As Yellow goes hard, Localist goes soft

Yellow Local appears to have spared no expense in splashing itself around Auckland since launching, with its new hyperlocal offerings featuring on billboards, TV, online and in print. And while NZ Post’s Localist has been promising to launch—and promising to offer something better than Yellow—since late last year, it has taken a much different approach to that of its major competitor and soft launched the site on Friday.

Localist chief executive Blair Glubb says it’s important to emphasise it’s only been live three days, and he’s expecting the requisite glitches and bugs to show themselves. But by soft-launching it gives the team an opportunity to sort those glitches out.

Rather than blast its arrival through an ad campaign, Glubb says Localist’s approach was to build it up in the market, which is why the sales team have been selling spots in the print directories for 10-12 weeks “with a reasonable degree of success”.

“I think [Yellow] have been working on it for a while. But I really don’t want to talk too much about what Yellow are doing. There really are some fundamental differences between what we’re building and how we’re building it,” he says.

Up until recently he says the Yellow model has been to put businesses that pay more at the top of the list. And while some businesses like that, consumers don’t.

“We’re trying to stay firmly focused on what what Aucklanders would want and want Auckland businesses would like.”

Of course, while it’s fighting Yellow, it’s also fighting Google and Facebook. But Glubb says the local directories have one major advantage: a salesforce on the ground that can penetrate the small business scene. Google has been trying for a while to strike up a deal with directories services in the US to get their staff to start selling Google Adwords to small businesses, simply because they don’t have those connections, and Glubb says that’s even more apparent in New Zealand.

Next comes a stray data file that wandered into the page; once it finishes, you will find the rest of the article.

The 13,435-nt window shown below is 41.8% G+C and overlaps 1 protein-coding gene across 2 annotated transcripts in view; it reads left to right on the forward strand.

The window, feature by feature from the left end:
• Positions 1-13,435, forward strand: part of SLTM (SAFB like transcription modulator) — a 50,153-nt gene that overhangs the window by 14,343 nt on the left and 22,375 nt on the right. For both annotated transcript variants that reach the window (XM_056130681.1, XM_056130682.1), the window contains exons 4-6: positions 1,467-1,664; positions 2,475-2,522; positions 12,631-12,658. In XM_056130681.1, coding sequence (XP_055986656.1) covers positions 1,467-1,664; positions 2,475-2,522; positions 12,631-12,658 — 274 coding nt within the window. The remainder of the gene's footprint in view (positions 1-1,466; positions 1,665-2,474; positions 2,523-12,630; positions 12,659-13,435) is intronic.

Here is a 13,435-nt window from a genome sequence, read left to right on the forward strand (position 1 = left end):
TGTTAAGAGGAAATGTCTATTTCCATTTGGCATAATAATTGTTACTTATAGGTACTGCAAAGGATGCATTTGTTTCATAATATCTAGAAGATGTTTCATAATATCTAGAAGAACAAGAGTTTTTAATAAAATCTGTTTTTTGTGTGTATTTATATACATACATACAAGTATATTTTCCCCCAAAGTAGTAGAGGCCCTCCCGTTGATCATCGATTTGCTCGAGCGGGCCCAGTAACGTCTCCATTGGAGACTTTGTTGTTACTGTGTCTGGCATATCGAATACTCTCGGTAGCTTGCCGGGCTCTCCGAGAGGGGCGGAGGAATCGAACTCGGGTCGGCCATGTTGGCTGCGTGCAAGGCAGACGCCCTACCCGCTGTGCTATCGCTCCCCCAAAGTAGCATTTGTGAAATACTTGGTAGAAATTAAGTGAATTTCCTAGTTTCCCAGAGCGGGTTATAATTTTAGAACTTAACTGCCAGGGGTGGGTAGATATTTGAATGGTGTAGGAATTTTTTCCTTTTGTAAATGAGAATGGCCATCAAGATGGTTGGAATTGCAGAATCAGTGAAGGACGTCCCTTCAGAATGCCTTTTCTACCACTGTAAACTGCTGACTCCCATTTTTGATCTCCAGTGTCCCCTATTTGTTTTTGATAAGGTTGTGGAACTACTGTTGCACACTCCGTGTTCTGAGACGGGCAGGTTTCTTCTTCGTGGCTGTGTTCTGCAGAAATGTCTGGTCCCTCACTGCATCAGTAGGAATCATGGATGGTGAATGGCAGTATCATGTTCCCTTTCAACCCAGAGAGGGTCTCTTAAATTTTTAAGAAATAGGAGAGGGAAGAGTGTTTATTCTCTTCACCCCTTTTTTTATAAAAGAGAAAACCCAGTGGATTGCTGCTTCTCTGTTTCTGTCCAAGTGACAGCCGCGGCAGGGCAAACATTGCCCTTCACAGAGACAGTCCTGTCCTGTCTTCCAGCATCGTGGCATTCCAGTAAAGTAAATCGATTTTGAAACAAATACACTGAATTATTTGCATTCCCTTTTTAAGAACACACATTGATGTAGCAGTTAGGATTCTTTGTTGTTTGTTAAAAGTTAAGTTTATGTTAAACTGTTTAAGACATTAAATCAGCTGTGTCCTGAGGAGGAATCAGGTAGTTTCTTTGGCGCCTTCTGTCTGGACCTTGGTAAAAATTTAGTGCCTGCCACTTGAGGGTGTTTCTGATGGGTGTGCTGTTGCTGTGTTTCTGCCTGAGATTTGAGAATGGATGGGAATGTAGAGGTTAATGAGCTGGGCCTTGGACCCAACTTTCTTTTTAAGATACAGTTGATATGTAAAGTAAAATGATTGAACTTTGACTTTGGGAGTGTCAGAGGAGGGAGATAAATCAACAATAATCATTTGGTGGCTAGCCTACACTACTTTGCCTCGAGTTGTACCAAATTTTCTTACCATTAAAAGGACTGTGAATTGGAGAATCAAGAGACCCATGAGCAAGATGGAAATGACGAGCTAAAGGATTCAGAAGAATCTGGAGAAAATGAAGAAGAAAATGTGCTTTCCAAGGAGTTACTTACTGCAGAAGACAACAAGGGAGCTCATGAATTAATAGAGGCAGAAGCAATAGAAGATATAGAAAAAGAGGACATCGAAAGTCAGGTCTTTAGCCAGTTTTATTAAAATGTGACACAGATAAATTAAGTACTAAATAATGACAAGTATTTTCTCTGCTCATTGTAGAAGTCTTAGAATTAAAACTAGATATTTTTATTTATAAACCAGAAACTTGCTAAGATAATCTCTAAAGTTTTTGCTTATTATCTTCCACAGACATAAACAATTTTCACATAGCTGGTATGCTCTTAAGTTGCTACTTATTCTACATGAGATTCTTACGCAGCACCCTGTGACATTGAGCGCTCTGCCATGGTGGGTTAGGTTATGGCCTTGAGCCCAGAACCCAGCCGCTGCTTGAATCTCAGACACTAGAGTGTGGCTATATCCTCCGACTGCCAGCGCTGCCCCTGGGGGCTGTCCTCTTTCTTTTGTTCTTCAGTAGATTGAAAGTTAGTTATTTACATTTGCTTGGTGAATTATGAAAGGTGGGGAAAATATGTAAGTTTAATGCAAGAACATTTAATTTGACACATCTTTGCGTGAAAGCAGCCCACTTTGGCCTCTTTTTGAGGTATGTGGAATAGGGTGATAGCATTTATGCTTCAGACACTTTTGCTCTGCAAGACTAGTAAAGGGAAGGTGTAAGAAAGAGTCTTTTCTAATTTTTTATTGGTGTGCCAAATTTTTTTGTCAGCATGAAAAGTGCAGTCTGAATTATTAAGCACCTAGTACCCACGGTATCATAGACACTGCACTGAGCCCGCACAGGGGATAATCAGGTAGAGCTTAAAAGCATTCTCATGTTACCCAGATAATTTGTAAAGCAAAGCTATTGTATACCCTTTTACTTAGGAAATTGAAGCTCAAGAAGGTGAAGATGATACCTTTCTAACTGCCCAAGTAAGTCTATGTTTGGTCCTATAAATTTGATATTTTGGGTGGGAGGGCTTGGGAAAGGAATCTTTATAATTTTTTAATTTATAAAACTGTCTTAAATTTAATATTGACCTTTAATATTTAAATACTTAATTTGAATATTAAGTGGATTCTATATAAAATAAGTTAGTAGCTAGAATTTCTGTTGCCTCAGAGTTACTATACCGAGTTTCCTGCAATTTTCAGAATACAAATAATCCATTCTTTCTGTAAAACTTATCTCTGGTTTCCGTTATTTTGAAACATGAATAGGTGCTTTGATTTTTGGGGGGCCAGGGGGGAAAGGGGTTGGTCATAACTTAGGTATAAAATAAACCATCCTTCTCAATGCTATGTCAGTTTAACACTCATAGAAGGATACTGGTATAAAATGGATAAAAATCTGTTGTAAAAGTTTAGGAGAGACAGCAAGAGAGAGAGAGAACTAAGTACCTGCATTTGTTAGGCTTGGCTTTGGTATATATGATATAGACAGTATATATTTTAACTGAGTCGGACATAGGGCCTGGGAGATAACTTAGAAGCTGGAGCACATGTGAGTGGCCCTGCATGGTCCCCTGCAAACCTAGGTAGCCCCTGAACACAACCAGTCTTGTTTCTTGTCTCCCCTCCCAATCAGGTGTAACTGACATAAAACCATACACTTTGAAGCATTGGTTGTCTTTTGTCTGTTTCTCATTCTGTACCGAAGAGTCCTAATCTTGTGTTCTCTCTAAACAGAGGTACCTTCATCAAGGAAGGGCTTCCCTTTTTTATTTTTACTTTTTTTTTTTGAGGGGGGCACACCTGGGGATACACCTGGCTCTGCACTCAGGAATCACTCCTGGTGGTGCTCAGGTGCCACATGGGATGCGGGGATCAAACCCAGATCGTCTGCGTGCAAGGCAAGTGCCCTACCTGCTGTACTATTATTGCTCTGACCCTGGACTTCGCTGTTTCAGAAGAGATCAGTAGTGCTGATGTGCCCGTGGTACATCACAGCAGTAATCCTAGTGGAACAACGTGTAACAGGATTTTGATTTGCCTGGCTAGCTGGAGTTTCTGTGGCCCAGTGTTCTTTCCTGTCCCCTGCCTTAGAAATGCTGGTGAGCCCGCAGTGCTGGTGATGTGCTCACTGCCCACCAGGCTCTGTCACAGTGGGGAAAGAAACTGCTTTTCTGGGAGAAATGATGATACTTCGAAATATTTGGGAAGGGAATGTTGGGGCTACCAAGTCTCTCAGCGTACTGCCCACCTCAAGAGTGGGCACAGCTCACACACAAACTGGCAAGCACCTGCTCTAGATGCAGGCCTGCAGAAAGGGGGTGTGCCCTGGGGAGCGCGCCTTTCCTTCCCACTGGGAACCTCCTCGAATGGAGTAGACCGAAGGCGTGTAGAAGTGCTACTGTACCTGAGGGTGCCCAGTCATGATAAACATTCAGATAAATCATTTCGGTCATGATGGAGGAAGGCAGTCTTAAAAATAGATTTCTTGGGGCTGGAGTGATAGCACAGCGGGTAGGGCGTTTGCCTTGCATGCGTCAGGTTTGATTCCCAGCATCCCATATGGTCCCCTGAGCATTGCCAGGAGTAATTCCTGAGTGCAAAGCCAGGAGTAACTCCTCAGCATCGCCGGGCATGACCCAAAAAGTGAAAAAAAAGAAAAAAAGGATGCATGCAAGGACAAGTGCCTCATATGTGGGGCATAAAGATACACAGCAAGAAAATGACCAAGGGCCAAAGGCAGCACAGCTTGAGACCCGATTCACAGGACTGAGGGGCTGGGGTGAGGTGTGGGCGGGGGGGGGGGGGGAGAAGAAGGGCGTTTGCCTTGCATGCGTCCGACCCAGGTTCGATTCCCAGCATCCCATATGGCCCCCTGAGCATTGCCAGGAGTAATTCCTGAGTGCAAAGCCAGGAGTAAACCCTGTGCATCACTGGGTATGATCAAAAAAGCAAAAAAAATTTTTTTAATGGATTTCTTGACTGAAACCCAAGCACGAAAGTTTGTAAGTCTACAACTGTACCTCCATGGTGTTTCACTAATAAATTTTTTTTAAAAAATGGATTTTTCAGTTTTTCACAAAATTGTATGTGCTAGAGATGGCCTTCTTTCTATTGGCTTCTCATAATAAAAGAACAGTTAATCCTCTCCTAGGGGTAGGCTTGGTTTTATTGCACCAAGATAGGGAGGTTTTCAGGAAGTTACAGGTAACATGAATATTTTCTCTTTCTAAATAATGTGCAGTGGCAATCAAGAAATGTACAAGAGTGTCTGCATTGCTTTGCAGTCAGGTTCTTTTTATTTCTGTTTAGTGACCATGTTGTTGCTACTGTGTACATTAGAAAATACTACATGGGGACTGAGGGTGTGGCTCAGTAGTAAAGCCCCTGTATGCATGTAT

“50-60 percent of New Zealand small businesses don’t have a website or any web presence,” Glubb says.

So, while print might seem antiquated in these digital days, it’s still where a lot of the directories money is. And while he believes the days of the big doorstop book will soon come to an end, he believes there’s still a big place for print if it’s created as a more relevant, localised guide that also features interesting content.

“15-20 percent of the whole advertising industry is spent on digital, so the reality is that over half is in print in one form or another. For lots of businesses, they’re still spending significant amounts of money there.”

Online, Localist is bringing an editorial proposition to the world of directories. It has hired an editor and a production team to wade through “the stream of stuff” and choose the good bits and it has also enlisted the help of The 100, a group of socially-active Aucklanders who will provide interesting content. There will also be user-generated “ratings, reviews and raves” like that seen on Yelp.com and, while there are some concerns as to what effect malicious reviews from competitors might have on the overall ratings of a business, Glubb says, like Google’s search algorithms, it’s set up so that the truth will eventually out (negative reviews count towards the star ranking, but the comments won’t be published).

Having the backing of New Zealand’s most trusted retail brand, NZ Post, has had a big impact, he says. Localist was branded very separately, but the association still carries a lot of weight, particularly given the success of Kiwibank (adding to the ‘trustiness’, former Kiwbank chief executive Sam Knowles is chairman of Localist). When the sales people tell them it’s owned by NZ Post, he says they “know they can hand their money over and we will deliver”.

More than a few commentators have claimed two big entities getting involved in a nascent digital realm by investing in start-ups is bound to fail, and they always point to Ferrit, Telecom’s ill-fated online shopping site as evidence. Glubb thinks there’s too much emphasis placed on Ferrit and, despite a few detractors from the “Twitterati” who believe a government organisation could never build anything that people actually wanted, he says the case study to prove them wrong is Kiwibank.

“Everyone said it wouldn’t work and that it was a stupid idea because it couldn’t keep up with the big guys,” he says.

We all know what happened there. And Glubb will undoubtedly be hoping similar miracles can be performed with Localist.

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